The elusive, quicksilver nature of young love is often reduced to crude simplicities by the movies, but director Sebastien Lifshitz and writing partner Stephane Bouquet have observed it with a superb balance of aesthetics and insight in "Come Undone."
The elusive, quicksilver nature of young love is often reduced to crude simplicities by the movies, but director Sebastien Lifshitz and writing partner Stephane Bouquet have observed it with a superb balance of aesthetics and insight in “Come Undone.” Tossing sentiment and trashy distractions aside, Lifshitz and Bouquet deal with the complexities of gay teen l’amour as they are, while pic reflects the variegations of memory with cinematic verve. More demanding, however, than such Gallic studies of sexual discovery as Andre Techine’s “Wild Reeds” (in which “Come Undone’s” co-star Stephane Rideau made a dextrous turn), this affair may encounter B.O. friction on its impending Stateside release — unless it becomes a cause celebre for Yank cineastes.
Such support would be highly deserved, because, as a director, Lifshitz displays a sensitivity toward his characters and a subtlety of tone and style that announces a filmmaker in firm control. Wrapped up against the winter cold and appearing half-inert, Mathieu (Jeremie Elkaim) embarks from Paris by bullet train for a return to the Brittany seaside home of his family, where he enjoyed a summer of love with Cedric (Rideau) 18 months before. As he records his journey into a tape recorder, pic cuts back to that happier time, which was nevertheless undercut by tensions, including a depressed mother (Dominique Reymond), suffering the loss of her youngest to cancer, and a thoroughly bitchy sister, Sarah (Laetitia Legrix).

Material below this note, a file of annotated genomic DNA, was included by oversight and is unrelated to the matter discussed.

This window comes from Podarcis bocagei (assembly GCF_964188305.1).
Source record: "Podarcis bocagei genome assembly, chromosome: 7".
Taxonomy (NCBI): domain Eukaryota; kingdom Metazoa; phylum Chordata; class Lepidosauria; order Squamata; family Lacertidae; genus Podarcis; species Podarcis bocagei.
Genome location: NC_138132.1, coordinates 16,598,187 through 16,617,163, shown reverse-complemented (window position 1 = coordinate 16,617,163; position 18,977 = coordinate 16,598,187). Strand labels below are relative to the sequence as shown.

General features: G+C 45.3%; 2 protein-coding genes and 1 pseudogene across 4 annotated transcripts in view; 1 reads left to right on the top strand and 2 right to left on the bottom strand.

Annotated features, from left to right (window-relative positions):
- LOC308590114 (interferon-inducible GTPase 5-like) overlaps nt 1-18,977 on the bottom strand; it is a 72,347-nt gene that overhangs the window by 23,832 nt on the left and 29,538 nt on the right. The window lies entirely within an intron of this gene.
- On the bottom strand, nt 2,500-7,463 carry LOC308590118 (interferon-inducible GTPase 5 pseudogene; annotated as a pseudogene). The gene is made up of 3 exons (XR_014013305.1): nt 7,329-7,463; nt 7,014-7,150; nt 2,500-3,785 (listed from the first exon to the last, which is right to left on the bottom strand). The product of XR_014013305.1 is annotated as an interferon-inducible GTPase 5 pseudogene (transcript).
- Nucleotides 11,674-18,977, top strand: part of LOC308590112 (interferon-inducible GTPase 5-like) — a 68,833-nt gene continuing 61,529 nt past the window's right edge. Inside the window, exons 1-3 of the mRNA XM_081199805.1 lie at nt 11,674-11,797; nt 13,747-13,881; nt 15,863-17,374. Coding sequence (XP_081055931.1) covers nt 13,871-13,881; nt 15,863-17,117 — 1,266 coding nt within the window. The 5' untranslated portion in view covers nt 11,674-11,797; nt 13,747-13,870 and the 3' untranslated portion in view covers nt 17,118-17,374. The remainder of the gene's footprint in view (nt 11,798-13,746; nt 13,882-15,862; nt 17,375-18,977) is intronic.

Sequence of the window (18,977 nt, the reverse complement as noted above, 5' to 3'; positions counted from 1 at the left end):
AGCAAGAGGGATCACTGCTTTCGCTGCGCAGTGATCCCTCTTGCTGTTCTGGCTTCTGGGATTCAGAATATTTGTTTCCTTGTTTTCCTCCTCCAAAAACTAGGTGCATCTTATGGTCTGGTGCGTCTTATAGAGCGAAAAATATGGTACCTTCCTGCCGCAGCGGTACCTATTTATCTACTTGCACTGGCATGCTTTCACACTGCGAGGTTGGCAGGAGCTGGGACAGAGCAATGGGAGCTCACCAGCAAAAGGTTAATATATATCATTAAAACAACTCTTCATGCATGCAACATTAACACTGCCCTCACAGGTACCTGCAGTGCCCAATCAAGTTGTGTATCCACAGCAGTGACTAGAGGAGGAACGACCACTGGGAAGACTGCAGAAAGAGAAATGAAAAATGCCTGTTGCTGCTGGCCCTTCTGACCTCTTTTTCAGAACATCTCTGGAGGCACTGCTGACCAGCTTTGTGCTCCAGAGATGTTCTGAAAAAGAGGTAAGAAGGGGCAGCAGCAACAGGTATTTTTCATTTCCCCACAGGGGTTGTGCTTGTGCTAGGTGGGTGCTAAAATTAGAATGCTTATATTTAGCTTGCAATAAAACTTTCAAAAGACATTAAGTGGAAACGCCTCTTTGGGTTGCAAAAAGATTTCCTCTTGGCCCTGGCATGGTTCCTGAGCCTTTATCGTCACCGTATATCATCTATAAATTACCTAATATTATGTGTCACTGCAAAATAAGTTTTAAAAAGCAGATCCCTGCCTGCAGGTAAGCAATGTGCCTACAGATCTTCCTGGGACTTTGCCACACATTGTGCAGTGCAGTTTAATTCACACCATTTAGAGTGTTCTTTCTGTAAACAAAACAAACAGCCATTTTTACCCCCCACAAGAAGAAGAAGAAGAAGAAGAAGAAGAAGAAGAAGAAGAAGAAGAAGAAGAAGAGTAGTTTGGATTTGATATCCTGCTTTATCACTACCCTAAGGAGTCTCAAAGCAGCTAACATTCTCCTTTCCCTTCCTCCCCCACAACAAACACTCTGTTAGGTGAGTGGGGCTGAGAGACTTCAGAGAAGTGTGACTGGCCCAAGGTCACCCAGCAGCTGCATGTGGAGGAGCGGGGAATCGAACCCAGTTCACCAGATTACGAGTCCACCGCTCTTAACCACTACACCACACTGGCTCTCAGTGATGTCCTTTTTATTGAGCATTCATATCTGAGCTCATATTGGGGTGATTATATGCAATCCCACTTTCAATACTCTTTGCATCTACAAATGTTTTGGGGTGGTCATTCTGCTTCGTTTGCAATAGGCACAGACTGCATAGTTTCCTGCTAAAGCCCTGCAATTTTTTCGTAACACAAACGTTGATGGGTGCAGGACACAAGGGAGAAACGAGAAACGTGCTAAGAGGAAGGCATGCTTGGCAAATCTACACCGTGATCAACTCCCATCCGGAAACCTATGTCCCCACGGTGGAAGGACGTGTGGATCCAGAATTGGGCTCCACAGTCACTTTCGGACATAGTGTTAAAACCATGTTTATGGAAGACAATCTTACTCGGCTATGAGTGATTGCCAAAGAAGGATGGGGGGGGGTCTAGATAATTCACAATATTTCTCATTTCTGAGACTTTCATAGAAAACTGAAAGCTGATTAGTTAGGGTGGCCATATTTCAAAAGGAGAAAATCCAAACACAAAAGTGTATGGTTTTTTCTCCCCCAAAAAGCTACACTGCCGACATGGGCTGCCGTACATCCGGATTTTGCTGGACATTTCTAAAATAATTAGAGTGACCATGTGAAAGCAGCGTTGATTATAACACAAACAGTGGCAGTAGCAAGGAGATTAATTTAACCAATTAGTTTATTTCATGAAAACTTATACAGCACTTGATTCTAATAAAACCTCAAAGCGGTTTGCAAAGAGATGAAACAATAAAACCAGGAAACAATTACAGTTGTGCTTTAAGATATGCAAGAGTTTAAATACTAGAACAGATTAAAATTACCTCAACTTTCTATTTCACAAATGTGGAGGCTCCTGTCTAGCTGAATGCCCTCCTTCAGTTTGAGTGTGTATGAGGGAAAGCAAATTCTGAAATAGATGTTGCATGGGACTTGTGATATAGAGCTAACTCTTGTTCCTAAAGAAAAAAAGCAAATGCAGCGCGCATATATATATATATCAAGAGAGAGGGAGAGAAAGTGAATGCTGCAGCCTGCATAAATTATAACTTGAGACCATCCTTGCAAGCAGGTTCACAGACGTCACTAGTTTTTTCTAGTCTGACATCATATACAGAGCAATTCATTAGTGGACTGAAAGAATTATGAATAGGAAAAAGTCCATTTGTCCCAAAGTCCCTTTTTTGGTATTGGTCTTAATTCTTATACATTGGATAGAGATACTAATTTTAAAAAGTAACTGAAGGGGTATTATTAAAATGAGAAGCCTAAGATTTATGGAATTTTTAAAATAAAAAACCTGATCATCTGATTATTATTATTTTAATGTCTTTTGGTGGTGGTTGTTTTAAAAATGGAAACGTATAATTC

When Cedric notices Mathieu, Lifshitz’ camera at first suggests that he’s some kind of stalker. But Mathieu slowly falls into an erotic tryst with the slightly older, more physical young man. The pair feels safest at night, when they slip away to the beach; but this isn’t the early closeted ’60s of “Wild Reeds,” and soon, the guys are easily playing with each other in the burning, bright sunlight. Sarah knows what’s up right away, but mom and her caretaker and family friend Annick (Marie Matheron) are slower to fully grasp what is going on.
Notably, the lovers do not open up about their mutually difficult families and backgrounds until long after they’ve done it in the sand and elsewhere (shown in the growing French trend of frank but non-exploitative regard for the entire body, though, in this case, withholding shots of penetration). Like all vacations, this one must end, but Mathieu and Cedric decide to live together, with Mathieu moving from Paris to Nantes for his university studies.
The course of the love story is rhythmically interrupted by Mathieu’s return to the resort, now alone, more withdrawn and thinner, and by his being nursed in a psychiatric ward, where he was taken suffering from a suicidal depression. Lifshitz and Bouquet have fully absorbed the time-traveling lessons of Alain Resnais, fracturing their story as the mind can do to events.Elkaim and Rideau form opposite poles of attraction, and signs of their conflicts are just slightly indicated by the actors so that there’s no need to see their break-up. Their performances are wonderfully naturalistic, expressing a freedom of body and spirit through almost purely visual means. Legrix’s character, however, does little more than fill the stock homophobe slot.Pascal Poucet’s summer and winter lensing keenly captures faces, bodies and landscapes, while Yann Dedet’s crisscross editing, dynamically counterpointing black night and glaring day, is invaluable.